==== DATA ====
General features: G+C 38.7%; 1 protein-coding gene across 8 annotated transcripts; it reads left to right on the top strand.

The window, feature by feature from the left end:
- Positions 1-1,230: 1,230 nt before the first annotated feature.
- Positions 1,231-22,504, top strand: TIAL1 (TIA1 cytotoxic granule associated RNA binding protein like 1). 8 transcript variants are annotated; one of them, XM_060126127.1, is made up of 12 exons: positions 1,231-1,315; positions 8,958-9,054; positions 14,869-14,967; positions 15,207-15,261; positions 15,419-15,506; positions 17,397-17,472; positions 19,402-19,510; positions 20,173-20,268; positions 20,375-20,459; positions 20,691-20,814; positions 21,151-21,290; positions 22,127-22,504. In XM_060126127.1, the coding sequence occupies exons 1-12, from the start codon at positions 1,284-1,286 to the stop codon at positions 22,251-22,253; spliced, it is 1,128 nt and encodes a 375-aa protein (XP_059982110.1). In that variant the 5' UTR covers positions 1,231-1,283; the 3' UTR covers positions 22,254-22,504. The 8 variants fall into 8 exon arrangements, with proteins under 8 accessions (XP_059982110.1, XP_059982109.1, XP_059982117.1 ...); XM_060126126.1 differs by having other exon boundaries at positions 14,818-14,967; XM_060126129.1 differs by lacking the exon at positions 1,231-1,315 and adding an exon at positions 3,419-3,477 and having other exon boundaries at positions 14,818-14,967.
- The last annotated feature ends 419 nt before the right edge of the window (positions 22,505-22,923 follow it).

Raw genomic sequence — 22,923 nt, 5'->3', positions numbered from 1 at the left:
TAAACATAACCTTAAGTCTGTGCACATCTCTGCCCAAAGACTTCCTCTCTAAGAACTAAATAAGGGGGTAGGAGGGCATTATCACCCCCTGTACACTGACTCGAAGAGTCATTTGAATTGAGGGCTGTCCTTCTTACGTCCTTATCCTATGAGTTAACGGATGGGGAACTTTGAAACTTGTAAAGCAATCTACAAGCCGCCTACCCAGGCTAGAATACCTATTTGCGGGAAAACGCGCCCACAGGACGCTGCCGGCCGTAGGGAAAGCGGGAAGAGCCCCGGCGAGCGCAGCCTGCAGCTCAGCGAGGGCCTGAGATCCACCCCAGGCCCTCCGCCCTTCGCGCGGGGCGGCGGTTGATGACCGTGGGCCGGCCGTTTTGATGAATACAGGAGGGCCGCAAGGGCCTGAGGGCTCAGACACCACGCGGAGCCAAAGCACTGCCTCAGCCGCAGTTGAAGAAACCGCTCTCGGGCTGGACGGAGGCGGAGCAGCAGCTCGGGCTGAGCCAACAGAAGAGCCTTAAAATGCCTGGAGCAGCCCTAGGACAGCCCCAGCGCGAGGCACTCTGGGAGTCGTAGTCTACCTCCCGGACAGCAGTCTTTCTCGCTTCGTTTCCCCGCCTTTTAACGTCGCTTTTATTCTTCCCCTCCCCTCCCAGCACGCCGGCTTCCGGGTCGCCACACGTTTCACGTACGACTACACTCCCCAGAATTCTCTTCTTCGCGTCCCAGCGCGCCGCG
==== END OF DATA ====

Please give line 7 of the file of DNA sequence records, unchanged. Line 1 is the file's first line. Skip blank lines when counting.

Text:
TAAACATAACCTTAAGTCTGTGCACATCTCTGCCCAAAGACTTCCTCTCTAAGAACTAAATAAGGGGGTAGGAGGGCATTATCACCCCCTGTACACTGACTCGAAGAGTCATTTGAATTGAGGGCTGTCCTTCTTACGTCCTTATCCTATGAGTTAACGGATGGGGAACTTTGAAACTTGTAAAGCAATCTACAAGCCGCCTACCCAGGCTAGAATACCTATTTGCGGGAAAACGCGCCCACAGGACGCTGCCGGCCGTAGGGAAAGCGGGAAGAGCCCCGGCGAGCGCAGCCTGCAGCTCAGCGAGGGCCTGAGATCCACCCCAGGCCCTCCGCCCTTCGCGCGGGGCGGCGGTTGATGACCGTGGGCCGGCCGTTTTGATGAATACAGGAGGGCCGCAAGGGCCTGAGGGCTCAGACACCACGCGGAGCCAAAGCACTGCCTCAGCCGCAGTTGAAGAAACCGCTCTCGGGCTGGACGGAGGCGGAGCAGCAGCTCGGGCTGAGCCAACAGAAGAGCCTTAAAATGCCTGGAGCAGCCCTAGGACAGCCCCAGCGCGAGGCACTCTGGGAGTCGTAGTCTACCTCCCGGACAGCAGTCTTTCTCGCTTCGTTTCCCCGCCTTTTAACGTCGCTTTTATTCTTCCCCTCCCCTCCCAGCACGCCGGCTTCCGGGTCGCCACACGTTTCACGTACGACTACACTCCCCAGAATTCTCTTCTTCGCGTCCCAGCGCGCCGCG